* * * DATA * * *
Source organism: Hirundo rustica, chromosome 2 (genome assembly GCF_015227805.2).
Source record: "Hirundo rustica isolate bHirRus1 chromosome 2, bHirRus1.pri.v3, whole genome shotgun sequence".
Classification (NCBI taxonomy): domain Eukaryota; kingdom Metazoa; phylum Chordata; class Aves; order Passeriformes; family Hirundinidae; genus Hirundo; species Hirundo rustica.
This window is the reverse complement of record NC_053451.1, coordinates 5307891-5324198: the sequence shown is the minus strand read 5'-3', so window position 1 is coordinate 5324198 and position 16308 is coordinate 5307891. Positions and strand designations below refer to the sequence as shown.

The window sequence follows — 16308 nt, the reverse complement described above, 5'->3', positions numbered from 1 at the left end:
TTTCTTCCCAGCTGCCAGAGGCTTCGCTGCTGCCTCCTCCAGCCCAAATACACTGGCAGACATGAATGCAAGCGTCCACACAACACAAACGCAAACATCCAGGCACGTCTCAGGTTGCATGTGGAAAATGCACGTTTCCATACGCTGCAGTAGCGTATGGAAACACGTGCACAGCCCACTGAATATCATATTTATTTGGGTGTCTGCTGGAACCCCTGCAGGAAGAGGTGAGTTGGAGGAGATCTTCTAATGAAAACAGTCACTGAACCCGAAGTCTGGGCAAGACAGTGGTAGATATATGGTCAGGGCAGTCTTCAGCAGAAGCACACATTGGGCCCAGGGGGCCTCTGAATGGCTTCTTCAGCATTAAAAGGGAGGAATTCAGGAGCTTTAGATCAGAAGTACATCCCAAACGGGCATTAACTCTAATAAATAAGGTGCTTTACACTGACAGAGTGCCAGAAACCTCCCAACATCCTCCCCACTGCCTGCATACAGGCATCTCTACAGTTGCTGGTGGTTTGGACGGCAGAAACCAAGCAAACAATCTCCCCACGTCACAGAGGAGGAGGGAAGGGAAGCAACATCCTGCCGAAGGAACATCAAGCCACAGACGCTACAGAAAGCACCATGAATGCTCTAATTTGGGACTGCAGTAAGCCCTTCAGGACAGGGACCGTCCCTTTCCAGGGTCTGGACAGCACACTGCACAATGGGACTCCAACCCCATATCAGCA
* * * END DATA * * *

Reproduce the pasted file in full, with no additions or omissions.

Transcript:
Source organism: Hirundo rustica, chromosome 2 (genome assembly GCF_015227805.2).
Source record: "Hirundo rustica isolate bHirRus1 chromosome 2, bHirRus1.pri.v3, whole genome shotgun sequence".
Classification (NCBI taxonomy): domain Eukaryota; kingdom Metazoa; phylum Chordata; class Aves; order Passeriformes; family Hirundinidae; genus Hirundo; species Hirundo rustica.
This window is the reverse complement of record NC_053451.1, coordinates 5307891-5324198: the sequence shown is the minus strand read 5'-3', so window position 1 is coordinate 5324198 and position 16308 is coordinate 5307891. Positions and strand designations below refer to the sequence as shown.

The window sequence follows — 16308 nt, the reverse complement described above, 5'->3', positions numbered from 1 at the left end:
TTTCTTCCCAGCTGCCAGAGGCTTCGCTGCTGCCTCCTCCAGCCCAAATACACTGGCAGACATGAATGCAAGCGTCCACACAACACAAACGCAAACATCCAGGCACGTCTCAGGTTGCATGTGGAAAATGCACGTTTCCATACGCTGCAGTAGCGTATGGAAACACGTGCACAGCCCACTGAATATCATATTTATTTGGGTGTCTGCTGGAACCCCTGCAGGAAGAGGTGAGTTGGAGGAGATCTTCTAATGAAAACAGTCACTGAACCCGAAGTCTGGGCAAGACAGTGGTAGATATATGGTCAGGGCAGTCTTCAGCAGAAGCACACATTGGGCCCAGGGGGCCTCTGAATGGCTTCTTCAGCATTAAAAGGGAGGAATTCAGGAGCTTTAGATCAGAAGTACATCCCAAACGGGCATTAACTCTAATAAATAAGGTGCTTTACACTGACAGAGTGCCAGAAACCTCCCAACATCCTCCCCACTGCCTGCATACAGGCATCTCTACAGTTGCTGGTGGTTTGGACGGCAGAAACCAAGCAAACAATCTCCCCACGTCACAGAGGAGGAGGGAAGGGAAGCAACATCCTGCCGAAGGAACATCAAGCCACAGACGCTACAGAAAGCACCATGAATGCTCTAATTTGGGACTGCAGTAAGCCCTTCAGGACAGGGACCGTCCCTTTCCAGGGTCTGGACAGCACACTGCACAATGGGACTCCAACCCCATATCAGCA